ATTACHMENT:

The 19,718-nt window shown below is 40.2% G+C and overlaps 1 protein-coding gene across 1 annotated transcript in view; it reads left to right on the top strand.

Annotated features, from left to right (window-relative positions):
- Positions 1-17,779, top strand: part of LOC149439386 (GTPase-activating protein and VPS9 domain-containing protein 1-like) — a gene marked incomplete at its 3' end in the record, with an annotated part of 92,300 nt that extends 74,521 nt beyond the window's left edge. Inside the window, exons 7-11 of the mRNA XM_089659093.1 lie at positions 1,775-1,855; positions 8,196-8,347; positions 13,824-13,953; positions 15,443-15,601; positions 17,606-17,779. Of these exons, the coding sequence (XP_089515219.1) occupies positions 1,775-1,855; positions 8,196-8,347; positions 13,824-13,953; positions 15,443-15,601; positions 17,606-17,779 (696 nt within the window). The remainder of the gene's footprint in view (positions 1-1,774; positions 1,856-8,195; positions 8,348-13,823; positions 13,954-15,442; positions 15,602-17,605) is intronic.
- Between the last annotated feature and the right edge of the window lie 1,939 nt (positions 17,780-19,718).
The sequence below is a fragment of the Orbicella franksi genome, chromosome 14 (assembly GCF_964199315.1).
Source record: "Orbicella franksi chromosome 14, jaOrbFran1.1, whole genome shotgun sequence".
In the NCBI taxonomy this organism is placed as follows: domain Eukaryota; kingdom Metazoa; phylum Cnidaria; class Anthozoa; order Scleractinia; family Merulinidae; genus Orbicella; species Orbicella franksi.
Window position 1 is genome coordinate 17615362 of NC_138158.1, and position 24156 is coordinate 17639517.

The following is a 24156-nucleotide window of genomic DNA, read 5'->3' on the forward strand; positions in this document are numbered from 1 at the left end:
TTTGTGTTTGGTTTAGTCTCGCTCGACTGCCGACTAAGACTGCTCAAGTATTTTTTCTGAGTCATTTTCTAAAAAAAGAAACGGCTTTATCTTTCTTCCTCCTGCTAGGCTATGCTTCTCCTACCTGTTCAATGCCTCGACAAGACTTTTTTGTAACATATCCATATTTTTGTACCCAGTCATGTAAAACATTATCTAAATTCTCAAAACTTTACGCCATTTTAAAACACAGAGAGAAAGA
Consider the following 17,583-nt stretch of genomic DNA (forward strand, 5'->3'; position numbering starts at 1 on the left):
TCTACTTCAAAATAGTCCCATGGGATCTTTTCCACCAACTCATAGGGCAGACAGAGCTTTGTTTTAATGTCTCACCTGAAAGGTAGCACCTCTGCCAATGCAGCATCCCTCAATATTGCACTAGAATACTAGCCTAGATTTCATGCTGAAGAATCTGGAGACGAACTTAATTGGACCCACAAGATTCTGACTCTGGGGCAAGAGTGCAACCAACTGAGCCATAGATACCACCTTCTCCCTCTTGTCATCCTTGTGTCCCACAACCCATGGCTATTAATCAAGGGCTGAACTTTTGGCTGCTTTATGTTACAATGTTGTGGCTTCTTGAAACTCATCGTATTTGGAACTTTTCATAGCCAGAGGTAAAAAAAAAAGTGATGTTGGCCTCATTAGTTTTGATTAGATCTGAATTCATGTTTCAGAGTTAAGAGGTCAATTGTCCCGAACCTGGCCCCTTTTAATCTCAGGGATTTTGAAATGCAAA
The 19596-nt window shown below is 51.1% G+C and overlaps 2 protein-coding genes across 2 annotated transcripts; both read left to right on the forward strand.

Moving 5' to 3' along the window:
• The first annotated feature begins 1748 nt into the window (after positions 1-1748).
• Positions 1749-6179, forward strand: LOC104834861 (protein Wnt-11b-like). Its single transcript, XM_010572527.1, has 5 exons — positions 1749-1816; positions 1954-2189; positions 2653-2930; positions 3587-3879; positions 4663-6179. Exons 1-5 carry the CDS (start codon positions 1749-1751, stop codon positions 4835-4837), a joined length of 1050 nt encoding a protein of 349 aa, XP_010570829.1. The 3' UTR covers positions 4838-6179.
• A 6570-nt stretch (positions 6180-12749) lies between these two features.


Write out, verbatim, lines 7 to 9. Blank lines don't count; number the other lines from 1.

In the NCBI taxonomy this organism is placed as follows: domain Eukaryota; kingdom Metazoa; phylum Cnidaria; class Anthozoa; order Scleractinia; family Merulinidae; genus Orbicella; species Orbicella franksi.
Window position 1 is genome coordinate 17615362 of NC_138158.1, and position 24156 is coordinate 17639517.

The following is a 24156-nucleotide window of genomic DNA, read 5'->3' on the forward strand; positions in this document are numbered from 1 at the left end: